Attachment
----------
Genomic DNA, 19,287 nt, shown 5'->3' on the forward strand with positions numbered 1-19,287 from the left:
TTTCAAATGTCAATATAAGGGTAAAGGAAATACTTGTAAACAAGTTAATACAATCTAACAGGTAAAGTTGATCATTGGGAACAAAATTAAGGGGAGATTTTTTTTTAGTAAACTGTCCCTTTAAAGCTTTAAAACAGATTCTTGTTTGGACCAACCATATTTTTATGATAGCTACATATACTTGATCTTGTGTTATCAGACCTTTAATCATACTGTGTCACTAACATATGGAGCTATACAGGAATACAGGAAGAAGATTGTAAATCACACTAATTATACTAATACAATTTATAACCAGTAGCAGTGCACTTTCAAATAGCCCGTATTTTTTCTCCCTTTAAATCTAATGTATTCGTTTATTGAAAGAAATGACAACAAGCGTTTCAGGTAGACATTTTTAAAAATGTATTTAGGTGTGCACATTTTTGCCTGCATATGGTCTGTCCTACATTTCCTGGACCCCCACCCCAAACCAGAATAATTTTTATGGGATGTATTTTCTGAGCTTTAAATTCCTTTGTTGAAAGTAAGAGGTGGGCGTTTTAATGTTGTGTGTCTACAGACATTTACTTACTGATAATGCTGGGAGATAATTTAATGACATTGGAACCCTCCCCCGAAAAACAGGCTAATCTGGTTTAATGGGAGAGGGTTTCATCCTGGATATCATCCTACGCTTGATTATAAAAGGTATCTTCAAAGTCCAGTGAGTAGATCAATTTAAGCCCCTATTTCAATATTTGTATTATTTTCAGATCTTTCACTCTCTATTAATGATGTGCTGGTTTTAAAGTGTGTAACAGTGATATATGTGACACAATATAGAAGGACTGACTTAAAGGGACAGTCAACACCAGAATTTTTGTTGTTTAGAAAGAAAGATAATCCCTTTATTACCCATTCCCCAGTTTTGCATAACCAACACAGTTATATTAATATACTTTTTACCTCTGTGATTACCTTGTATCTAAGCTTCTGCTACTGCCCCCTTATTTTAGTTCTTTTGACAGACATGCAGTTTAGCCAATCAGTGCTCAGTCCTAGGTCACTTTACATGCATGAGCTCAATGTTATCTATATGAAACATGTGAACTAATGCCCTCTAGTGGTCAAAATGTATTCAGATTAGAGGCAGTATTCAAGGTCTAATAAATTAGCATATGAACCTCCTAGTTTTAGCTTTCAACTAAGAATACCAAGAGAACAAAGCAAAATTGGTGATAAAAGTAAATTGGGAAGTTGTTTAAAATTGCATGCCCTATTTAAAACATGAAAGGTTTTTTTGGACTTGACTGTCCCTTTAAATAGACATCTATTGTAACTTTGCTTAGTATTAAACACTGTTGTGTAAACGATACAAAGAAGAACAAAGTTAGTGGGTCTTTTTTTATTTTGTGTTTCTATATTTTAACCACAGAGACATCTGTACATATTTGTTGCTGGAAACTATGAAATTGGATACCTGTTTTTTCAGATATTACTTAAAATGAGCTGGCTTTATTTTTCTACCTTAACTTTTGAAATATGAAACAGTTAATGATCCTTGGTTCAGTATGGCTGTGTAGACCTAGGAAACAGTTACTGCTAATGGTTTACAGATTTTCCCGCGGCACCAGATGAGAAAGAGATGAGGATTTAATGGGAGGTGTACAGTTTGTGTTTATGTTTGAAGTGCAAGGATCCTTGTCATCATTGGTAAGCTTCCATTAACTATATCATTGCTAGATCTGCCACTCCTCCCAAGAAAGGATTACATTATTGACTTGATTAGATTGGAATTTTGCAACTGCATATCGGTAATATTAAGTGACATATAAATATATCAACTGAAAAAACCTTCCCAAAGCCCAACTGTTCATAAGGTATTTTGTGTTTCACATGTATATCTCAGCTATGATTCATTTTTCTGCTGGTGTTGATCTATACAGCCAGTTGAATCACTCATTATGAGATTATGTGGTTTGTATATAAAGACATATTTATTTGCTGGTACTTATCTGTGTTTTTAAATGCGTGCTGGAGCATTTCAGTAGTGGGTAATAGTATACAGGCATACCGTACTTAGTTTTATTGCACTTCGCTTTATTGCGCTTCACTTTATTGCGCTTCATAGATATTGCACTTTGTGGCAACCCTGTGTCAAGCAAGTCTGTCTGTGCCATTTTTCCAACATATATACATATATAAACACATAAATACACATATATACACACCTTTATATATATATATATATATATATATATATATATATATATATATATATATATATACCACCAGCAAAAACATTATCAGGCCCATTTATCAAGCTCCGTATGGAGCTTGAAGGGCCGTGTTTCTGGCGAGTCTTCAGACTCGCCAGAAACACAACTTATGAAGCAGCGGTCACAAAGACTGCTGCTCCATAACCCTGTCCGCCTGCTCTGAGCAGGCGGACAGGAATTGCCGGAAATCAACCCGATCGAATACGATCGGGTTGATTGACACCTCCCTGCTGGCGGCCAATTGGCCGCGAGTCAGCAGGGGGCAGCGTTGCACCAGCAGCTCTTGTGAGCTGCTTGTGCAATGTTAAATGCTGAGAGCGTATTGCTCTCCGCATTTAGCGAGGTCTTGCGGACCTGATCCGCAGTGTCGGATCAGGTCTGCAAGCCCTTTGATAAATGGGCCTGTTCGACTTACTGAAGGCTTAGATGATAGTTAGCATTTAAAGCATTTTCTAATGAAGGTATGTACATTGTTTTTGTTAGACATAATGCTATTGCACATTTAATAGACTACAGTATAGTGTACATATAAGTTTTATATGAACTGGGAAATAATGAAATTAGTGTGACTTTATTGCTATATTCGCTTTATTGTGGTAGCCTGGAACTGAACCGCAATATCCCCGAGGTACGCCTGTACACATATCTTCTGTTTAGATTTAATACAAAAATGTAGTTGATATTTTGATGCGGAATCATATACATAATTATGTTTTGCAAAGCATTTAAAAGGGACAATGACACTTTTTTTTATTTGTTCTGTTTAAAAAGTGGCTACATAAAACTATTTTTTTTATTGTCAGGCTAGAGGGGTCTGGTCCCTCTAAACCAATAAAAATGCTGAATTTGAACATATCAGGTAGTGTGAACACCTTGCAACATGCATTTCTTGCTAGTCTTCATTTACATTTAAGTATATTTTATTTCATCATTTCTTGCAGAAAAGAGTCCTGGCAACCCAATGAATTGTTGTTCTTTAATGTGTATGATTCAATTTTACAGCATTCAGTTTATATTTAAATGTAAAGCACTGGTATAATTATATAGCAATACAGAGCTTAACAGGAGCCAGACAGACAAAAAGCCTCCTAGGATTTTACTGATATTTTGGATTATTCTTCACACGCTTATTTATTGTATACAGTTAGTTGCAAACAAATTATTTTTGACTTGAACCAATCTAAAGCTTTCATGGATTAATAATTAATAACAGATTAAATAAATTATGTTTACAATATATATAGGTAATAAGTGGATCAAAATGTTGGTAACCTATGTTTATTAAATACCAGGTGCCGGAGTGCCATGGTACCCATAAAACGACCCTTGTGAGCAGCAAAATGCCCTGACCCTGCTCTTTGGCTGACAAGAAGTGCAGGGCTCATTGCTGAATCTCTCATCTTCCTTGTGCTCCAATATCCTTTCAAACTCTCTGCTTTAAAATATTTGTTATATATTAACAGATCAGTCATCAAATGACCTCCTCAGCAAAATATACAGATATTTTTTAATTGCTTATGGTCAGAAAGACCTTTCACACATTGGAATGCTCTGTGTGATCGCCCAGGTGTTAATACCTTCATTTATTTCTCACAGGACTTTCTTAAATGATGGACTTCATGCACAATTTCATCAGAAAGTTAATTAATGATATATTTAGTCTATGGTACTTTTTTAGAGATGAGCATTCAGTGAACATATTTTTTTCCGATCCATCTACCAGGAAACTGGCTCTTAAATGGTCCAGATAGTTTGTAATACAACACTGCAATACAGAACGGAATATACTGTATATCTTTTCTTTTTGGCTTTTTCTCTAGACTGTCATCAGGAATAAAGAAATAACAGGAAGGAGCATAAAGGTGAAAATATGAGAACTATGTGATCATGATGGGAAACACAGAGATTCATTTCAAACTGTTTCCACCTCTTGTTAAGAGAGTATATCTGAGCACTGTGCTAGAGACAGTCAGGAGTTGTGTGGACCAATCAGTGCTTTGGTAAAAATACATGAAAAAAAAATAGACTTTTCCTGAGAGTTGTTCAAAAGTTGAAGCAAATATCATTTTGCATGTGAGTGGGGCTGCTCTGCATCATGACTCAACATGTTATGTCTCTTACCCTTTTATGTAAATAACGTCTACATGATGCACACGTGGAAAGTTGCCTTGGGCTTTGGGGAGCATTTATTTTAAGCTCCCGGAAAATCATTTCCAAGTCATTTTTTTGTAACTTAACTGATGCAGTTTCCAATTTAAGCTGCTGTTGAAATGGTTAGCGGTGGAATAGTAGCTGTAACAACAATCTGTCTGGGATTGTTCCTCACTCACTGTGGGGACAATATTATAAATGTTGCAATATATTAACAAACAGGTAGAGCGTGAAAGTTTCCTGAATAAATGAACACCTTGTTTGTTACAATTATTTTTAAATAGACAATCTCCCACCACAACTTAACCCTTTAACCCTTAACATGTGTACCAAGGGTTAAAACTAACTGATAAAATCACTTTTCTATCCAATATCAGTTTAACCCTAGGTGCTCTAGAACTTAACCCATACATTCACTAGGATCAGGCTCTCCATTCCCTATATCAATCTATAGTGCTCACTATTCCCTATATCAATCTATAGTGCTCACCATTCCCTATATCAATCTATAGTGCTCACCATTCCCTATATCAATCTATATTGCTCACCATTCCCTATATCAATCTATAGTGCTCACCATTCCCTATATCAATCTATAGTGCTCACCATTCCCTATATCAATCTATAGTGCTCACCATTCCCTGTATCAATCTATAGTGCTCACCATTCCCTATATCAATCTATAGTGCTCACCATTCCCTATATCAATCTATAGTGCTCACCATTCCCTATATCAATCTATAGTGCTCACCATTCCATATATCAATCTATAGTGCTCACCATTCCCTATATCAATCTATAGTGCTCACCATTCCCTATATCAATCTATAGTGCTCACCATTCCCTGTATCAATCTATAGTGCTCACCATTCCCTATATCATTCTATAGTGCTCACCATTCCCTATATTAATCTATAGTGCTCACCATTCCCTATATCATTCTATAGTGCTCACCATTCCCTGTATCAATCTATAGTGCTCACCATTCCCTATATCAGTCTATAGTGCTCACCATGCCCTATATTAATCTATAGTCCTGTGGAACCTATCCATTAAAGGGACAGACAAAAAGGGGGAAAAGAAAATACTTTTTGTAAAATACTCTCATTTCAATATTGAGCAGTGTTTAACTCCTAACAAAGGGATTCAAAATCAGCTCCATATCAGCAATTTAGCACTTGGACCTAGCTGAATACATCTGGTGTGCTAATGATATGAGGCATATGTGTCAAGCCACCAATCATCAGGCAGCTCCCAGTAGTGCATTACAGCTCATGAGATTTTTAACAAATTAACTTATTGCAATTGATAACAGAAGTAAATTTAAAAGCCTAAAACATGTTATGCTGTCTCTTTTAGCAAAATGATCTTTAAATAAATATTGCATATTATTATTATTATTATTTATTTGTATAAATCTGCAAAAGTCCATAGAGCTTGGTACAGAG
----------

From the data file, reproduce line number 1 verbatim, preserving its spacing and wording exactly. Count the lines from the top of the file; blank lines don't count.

Genomic DNA, 19,287 nt, shown 5'->3' on the forward strand with positions numbered 1-19,287 from the left: